Faced with the daunting challenge of opening a new hospital and simultaneously going live with a new electronic health record (EHR) system in 2013, the leaders of Baylor Scott & White Medical Center in College Station, Texas, created a daily “safety huddle” involving dozens of representatives from nearly all clinical and other areas of the facility. The meetings helped bring to the fore EHR-related quality and safety concerns that could be rapidly addressed to protect patients.
“We knew these changes would pose significant safety issues because you had new employees, a new hospital and a new EHR,” the hospital’s chief medical officer, William L. Rayburn, MD, told AMA Wire®. “We knew there would be potential safety opportunities and issues, and that we needed to defuse them as quickly as possible.”
That is where the safety huddle came in. As many as 40 leadership roles and departments were represented in the daily, 20-minute gathering, ranging from the CEO to staff services. One of the questions opened to the floor: “Have there been any quality or safety issues in the last 24 hours?” As physicians, nurses and others spoke up, a recurring theme emerged: problems with the EHR. They fell into these six categories derived from a sociotechnical model developed by Hardeep Singh, MD, MPH, and Dean Sittig, PhD. Among the examples of problems that cropped up:
- Hardware: Device incompatibility made obtaining computed tomography results difficult
- Software: An unexpected design issue made preadmission orders inaccessible
- Clinical content: The EHR misplaced the renal protocol with infusion protocols
- People: A prescription for blood-pressure medication was filled incorrectly; the error went undetected through four steps and the medication was received by the patient
- Workflow and communication: The EHR and the laboratory were not able to process orders of discharged patients as outpatients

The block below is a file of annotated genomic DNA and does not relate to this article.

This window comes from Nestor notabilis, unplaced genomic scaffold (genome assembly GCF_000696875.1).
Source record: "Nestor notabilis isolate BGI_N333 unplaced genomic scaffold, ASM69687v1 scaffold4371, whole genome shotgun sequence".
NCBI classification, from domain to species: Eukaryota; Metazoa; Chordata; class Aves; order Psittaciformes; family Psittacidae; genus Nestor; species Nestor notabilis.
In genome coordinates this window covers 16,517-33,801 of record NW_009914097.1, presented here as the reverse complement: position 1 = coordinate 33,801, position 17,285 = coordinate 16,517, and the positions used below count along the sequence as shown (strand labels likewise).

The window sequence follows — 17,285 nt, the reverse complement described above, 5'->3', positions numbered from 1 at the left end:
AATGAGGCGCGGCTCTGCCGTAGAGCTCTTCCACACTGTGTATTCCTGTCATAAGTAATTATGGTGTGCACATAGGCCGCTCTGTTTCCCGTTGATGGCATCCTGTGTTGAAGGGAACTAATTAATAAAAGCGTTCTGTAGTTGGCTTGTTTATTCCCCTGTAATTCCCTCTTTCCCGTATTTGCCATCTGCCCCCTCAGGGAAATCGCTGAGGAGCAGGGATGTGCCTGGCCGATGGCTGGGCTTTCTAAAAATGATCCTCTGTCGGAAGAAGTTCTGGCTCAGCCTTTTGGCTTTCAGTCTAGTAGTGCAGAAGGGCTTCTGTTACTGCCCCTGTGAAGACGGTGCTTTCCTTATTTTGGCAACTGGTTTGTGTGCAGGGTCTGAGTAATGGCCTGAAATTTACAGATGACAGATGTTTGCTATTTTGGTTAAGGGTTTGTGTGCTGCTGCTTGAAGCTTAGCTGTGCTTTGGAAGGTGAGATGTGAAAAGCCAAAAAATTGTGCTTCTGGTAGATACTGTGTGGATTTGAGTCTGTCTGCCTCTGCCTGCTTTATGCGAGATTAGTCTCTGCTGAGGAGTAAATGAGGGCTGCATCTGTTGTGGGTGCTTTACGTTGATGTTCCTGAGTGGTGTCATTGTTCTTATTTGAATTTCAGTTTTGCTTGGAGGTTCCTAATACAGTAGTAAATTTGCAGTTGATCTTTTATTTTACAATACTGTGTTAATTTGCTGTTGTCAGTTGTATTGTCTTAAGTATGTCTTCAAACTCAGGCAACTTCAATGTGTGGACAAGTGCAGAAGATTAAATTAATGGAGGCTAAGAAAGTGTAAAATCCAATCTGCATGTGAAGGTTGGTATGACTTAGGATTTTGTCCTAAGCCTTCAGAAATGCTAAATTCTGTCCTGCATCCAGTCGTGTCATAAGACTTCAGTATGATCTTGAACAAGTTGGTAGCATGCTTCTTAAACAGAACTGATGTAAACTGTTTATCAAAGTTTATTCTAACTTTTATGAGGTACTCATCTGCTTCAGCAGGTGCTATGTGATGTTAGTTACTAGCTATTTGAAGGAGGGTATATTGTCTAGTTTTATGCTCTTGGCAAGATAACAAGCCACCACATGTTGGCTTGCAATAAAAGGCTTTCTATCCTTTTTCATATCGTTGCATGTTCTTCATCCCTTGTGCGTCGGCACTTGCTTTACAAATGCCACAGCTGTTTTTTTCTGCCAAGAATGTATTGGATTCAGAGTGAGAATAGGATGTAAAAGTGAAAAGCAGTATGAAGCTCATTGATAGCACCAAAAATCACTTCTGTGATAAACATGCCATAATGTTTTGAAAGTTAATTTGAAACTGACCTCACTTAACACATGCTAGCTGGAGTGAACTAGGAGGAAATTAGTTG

- Human-computer interface: Orders for patients transferred to other units were not visible on the new unit
The leading cause of EHR-related safety problems was that the system was working incorrectly. That happened in 42 percent of the issues reported in the daily safety huddles, according to data published by Dr. Rayburn and his colleagues in a Dec. 28, 2016, online-first article in the Journal of the American Medical Informatics Association. Thirty-two percent of the concerns had to do with some element of the EHR technology was missing or linked to user mistakes. In approximately 26 percent of the safety concerns identified, some element of the EHR technology was not working at all.
Over the course of huddles held during the hospital’s first year, about one EHR-related safety or quality concern arose per meeting. Previous research, relying on incident reporting or other methods of gathering information about EHR safety concerns, garnered far fewer reports of EHR problems.
Dr. Rayburn and his colleagues attribute that to the huddles themselves, which “can increase various team members’ situational awareness about EHR-related safety, facilitating identification of concerns and development of plans to mitigate those concerns.”
“What the safety huddle did for us was to allow us to immediately identify issues that we needed to address,” Dr. Rayburn said. “As opposed to the traditional IT approach, which was to put a ticket in. That silos the problem and you don’t see, ‘Oh, my gosh, the ED is having this problem, and so is the ICU, or the med-surg floors.”